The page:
Doctor answers questions about deep vein thrombosis, a result of inactivity

mmeehan@herald-leader.comAugust 9, 2011 

Dr. Eleftherios S. Xenos is a surgeon at UK.

COURTESY OF UKHEALTHCCARE

  • Online video

    Check out a video about thrombosis from the National Heart and Lung Institute at www.nhlbi.nih.gov/health/dci/Diseases/Dvt/DVT_WhatIs.html.

Just what is a deep vein thrombosis and what, if anything, can you do to prevent it from developing?

Lexington was tied to the illness last month when Men's Health magazine cited a high number of deaths from deep vein thrombosis as one of the reasons it dubbed the city the least active in America.

Health officials said at the time that Lexington was a medical hub for a health-challenged state, which could account for those high numbers, but, still, what exactly are we talking about?

Dr. Eleftherios S. Xenos, assistant professor of surgery at University of Kentucky, answered some questions.

Question: What is deep vein thrombosis?

Answer: It is a blood clot that forms in a vein deep in the body. Blood clots occur when blood thickens and clumps together. They usually occur in the leg, although they can develop in other parts of the body.

Q: Why is it a significant health risk?

A: It can damage the vein. The clot, or embolus, can break off and travel to the lung, which can cause a pulmonary embolism, or a blockage of the lung. This can cause permanent damage to the lung or death.

Q: What are the risk factors for developing deep vein thrombosis?

A: Confinement in bed, cancer, use of oral contraceptives or diseases that make individuals prone to developing blood clots. Sitting for long periods can also contribute to the creation of deep vein thrombosis. People over 50 and those who are obese or diabetic also have a higher risk of deep vein thrombosis.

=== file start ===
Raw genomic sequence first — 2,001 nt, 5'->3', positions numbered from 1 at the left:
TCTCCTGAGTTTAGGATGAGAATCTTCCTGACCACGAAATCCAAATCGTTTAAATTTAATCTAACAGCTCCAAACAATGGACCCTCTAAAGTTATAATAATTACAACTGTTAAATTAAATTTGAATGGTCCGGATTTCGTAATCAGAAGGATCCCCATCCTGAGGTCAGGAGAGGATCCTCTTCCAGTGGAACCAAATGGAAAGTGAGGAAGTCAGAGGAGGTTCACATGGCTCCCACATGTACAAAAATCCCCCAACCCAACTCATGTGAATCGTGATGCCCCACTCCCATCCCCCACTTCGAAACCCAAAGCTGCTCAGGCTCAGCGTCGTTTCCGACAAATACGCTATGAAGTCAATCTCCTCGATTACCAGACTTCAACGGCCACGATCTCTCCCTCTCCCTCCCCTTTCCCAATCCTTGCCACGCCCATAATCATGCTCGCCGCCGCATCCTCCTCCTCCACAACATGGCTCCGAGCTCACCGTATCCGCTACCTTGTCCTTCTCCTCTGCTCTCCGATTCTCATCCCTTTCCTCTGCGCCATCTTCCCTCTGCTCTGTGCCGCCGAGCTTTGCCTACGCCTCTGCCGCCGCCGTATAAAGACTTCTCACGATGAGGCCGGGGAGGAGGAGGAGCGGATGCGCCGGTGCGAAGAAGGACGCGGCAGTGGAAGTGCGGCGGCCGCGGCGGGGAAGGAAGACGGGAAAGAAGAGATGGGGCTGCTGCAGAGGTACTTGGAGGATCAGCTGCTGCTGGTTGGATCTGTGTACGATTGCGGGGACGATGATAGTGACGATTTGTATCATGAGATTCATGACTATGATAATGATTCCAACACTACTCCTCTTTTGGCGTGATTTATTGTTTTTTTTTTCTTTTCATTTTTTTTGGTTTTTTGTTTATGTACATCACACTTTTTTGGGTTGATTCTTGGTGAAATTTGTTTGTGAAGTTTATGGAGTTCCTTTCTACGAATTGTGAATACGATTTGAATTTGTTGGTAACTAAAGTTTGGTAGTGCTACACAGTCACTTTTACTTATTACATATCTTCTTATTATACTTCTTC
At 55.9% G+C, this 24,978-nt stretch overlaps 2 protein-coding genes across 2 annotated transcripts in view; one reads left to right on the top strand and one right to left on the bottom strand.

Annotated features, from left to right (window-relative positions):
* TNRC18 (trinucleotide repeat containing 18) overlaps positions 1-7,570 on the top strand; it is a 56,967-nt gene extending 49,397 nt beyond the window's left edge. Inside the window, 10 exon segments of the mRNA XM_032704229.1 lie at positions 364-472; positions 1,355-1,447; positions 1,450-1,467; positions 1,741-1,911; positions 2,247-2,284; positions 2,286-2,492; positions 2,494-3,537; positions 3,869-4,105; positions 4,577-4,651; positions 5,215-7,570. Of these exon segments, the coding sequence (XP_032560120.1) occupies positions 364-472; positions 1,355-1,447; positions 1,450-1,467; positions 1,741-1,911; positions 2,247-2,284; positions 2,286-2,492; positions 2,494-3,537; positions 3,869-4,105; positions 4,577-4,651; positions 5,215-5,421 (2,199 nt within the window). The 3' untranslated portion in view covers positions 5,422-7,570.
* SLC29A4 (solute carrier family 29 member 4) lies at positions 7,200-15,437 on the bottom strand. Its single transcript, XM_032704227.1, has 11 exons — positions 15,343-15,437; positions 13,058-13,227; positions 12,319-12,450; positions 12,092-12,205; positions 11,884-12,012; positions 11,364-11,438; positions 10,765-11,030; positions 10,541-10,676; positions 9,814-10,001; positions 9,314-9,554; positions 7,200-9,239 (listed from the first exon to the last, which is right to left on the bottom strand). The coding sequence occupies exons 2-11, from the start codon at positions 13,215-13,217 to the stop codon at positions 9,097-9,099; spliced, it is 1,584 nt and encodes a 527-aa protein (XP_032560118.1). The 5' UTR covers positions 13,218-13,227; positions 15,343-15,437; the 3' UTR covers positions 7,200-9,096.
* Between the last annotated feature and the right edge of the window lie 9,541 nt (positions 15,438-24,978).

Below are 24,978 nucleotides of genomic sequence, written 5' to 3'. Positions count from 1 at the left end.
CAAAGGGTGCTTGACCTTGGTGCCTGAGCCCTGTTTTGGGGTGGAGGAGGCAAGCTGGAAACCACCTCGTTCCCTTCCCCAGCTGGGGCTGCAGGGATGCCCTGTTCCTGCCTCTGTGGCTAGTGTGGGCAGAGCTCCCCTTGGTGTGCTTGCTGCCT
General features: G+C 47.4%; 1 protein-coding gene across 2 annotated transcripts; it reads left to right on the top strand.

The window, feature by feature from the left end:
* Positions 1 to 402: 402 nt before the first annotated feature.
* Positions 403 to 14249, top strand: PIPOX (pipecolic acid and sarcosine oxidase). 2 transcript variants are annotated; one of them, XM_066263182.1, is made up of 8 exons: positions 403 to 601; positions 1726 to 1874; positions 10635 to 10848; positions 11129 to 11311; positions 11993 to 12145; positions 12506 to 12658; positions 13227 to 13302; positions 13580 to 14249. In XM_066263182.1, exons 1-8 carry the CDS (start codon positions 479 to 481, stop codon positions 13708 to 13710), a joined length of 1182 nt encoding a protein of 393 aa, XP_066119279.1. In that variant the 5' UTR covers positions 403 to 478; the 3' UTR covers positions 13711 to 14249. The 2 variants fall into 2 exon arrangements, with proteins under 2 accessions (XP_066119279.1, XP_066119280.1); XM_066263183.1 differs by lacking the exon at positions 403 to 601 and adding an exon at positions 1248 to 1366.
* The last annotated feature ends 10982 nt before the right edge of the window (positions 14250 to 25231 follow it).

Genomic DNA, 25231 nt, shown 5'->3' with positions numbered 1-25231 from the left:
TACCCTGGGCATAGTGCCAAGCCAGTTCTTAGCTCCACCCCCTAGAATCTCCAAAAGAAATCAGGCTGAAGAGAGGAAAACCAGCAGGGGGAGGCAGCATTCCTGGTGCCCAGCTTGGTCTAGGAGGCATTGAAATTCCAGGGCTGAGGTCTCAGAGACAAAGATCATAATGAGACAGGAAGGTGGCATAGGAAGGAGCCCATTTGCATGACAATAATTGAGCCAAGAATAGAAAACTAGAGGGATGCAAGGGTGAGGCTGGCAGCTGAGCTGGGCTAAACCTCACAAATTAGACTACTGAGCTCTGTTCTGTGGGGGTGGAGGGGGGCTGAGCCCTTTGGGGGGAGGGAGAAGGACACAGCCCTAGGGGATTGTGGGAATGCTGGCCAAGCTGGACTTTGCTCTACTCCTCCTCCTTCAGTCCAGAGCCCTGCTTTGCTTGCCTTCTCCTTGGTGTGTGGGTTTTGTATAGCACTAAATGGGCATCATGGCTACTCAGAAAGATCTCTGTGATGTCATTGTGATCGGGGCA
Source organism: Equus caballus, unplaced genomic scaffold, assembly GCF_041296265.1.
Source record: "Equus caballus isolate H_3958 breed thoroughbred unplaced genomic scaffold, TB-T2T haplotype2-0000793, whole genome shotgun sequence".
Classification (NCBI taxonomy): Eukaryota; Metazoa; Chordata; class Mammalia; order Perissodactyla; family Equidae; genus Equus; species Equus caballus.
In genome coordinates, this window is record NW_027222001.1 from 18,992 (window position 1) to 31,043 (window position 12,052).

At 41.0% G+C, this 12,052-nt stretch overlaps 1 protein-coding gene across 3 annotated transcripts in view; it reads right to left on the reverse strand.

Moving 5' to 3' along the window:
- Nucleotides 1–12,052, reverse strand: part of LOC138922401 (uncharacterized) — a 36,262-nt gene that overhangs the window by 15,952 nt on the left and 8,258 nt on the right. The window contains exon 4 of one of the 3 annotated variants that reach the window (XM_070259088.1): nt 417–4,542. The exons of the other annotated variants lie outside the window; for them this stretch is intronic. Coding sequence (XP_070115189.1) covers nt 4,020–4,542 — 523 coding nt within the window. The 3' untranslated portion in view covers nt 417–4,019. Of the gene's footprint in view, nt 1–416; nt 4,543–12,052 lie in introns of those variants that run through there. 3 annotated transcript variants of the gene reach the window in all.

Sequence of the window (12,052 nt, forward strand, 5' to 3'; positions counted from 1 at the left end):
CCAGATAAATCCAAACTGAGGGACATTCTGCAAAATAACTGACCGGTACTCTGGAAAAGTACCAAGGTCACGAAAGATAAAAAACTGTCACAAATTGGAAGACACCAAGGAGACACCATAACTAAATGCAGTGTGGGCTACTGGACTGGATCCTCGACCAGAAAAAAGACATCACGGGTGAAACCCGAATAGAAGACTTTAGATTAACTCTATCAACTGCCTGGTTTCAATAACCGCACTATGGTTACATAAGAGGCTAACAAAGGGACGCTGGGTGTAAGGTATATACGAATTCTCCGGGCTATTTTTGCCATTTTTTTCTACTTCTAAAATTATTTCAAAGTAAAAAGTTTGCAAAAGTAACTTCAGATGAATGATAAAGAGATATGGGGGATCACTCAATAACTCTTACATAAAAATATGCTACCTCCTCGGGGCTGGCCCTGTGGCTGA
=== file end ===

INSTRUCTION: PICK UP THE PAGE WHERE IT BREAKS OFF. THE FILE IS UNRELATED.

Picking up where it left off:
Q: What can someone do to avoid a deep vein thrombosis?

A: You need to make sure the blood is moving through your legs. The only thing that makes your blood move from your legs to your heart is the contraction of the muscles in the legs. Flexing your calf muscles squeezes the blood upward.

If you know you are going to be sitting for a long trip, it's good to take an aspirin before you leave. If there is a family history of this problem, you should be tested to see if you are more prone to develop blood clots.

Q: What are the symptoms of a blood clot or deep vein thrombosis?

A: Swelling in the foot, calf or ankle. The leg may take on a bluish tinge. Usually only one leg will swell. If there is pain it is usually minimal, like a muscle cramp. People often don't realize they are having a problem.

Q: What should you do if you suspect you have a deep vein thrombosis?

A: If there is a sudden onset of swelling in one leg, go to see your doctor, who should do an ultrasound to determine if there is a clot. If you can't get in to see your doctor within 24 hours, go to the emergency room. You shouldn't wait more than a day before seeing a medical professional.

Q: What is the best case scenario for treatment?

A: The doctor will prescribe a blood thinner, and the patient will have to wear a compression stocking for a number of weeks.

Q: If you suffer from one deep vein thrombosis, are you likely to develop others?

A: Once you have one there is a high risk for recurrence.

Reach Mary Meehan at (859) 231-3261 or 1-800-950-6397, Ext. 3261.

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